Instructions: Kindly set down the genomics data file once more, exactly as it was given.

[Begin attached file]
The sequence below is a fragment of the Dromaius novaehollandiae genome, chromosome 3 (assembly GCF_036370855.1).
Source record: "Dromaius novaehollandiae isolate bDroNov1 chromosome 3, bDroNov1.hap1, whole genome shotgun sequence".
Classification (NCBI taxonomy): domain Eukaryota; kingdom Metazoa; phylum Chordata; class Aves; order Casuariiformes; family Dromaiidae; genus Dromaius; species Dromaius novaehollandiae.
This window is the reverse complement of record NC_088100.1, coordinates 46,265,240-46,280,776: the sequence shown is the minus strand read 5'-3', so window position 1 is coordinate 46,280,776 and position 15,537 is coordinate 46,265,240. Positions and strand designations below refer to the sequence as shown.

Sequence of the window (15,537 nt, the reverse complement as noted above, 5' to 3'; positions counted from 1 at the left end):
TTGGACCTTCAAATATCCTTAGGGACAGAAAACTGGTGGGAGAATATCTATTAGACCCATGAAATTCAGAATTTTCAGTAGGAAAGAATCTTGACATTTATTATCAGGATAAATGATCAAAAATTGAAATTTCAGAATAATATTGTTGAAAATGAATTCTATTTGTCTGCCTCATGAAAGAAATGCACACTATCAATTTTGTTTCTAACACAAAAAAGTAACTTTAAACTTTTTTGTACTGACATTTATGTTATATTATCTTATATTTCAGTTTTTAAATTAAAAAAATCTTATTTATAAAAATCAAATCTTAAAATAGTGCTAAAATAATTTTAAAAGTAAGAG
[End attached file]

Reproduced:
The sequence below is a fragment of the Dromaius novaehollandiae genome, chromosome 3 (assembly GCF_036370855.1).
Source record: "Dromaius novaehollandiae isolate bDroNov1 chromosome 3, bDroNov1.hap1, whole genome shotgun sequence".
Classification (NCBI taxonomy): domain Eukaryota; kingdom Metazoa; phylum Chordata; class Aves; order Casuariiformes; family Dromaiidae; genus Dromaius; species Dromaius novaehollandiae.
This window is the reverse complement of record NC_088100.1, coordinates 46,265,240-46,280,776: the sequence shown is the minus strand read 5'-3', so window position 1 is coordinate 46,280,776 and position 15,537 is coordinate 46,265,240. Positions and strand designations below refer to the sequence as shown.

Sequence of the window (15,537 nt, the reverse complement as noted above, 5' to 3'; positions counted from 1 at the left end):
TTGGACCTTCAAATATCCTTAGGGACAGAAAACTGGTGGGAGAATATCTATTAGACCCATGAAATTCAGAATTTTCAGTAGGAAAGAATCTTGACATTTATTATCAGGATAAATGATCAAAAATTGAAATTTCAGAATAATATTGTTGAAAATGAATTCTATTTGTCTGCCTCATGAAAGAAATGCACACTATCAATTTTGTTTCTAACACAAAAAAGTAACTTTAAACTTTTTTGTACTGACATTTATGTTATATTATCTTATATTTCAGTTTTTAAATTAAAAAAATCTTATTTATAAAAATCAAATCTTAAAATAGTGCTAAAATAATTTTAAAAGTAAGAG